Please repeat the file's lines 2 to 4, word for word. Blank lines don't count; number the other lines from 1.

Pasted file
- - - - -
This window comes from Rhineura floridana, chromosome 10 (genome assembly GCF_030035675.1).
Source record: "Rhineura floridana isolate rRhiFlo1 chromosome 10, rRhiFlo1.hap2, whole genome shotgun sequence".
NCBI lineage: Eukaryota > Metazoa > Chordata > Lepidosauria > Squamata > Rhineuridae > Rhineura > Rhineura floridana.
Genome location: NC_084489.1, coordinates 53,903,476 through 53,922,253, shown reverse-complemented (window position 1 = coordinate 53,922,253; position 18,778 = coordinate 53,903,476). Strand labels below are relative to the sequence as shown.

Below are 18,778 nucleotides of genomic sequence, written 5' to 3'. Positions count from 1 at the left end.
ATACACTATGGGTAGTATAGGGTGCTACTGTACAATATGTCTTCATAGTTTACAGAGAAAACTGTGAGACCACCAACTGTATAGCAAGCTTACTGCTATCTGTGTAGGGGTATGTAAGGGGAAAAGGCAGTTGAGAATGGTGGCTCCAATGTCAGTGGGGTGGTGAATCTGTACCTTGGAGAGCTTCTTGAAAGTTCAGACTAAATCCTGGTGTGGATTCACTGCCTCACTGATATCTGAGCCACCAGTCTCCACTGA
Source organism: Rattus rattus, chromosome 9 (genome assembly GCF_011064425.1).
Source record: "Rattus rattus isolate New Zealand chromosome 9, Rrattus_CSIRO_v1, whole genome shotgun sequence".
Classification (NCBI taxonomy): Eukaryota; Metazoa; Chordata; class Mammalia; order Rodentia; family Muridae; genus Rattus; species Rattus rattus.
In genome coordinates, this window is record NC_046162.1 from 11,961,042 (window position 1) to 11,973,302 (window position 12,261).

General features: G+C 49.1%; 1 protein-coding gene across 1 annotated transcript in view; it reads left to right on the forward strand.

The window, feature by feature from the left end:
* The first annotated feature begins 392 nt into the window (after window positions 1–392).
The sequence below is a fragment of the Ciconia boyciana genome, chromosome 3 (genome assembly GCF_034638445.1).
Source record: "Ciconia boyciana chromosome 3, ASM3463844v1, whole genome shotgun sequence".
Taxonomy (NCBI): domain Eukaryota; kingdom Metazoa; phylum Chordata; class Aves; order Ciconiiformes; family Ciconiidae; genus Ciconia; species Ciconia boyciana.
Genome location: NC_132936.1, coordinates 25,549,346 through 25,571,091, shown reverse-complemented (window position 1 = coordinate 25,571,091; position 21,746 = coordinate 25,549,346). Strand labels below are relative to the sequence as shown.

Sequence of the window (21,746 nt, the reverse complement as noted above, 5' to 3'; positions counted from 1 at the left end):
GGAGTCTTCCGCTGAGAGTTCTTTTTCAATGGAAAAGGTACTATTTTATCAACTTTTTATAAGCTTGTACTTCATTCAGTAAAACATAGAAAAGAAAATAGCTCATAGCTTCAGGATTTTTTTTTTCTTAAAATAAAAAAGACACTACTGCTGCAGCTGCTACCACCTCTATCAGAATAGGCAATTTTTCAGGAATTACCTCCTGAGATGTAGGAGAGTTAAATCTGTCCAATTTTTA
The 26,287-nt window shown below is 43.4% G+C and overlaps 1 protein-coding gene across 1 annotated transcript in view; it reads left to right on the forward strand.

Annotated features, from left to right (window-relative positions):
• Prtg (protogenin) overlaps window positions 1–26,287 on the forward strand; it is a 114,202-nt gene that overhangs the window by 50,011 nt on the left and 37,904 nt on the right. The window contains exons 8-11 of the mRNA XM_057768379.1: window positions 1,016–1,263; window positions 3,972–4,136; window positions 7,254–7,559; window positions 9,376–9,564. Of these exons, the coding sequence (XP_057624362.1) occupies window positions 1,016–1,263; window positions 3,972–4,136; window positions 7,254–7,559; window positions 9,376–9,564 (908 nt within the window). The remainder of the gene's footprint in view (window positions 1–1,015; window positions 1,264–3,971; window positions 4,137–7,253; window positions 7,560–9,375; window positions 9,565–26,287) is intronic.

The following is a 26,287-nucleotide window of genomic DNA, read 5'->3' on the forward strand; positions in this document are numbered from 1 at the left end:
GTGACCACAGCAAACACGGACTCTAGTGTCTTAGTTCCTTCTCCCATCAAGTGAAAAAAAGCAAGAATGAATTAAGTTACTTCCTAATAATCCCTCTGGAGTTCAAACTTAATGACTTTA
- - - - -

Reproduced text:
Source record: "Rhineura floridana isolate rRhiFlo1 chromosome 10, rRhiFlo1.hap2, whole genome shotgun sequence".
NCBI lineage: Eukaryota > Metazoa > Chordata > Lepidosauria > Squamata > Rhineuridae > Rhineura > Rhineura floridana.
Genome location: NC_084489.1, coordinates 53,903,476 through 53,922,253, shown reverse-complemented (window position 1 = coordinate 53,922,253; position 18,778 = coordinate 53,903,476). Strand labels below are relative to the sequence as shown.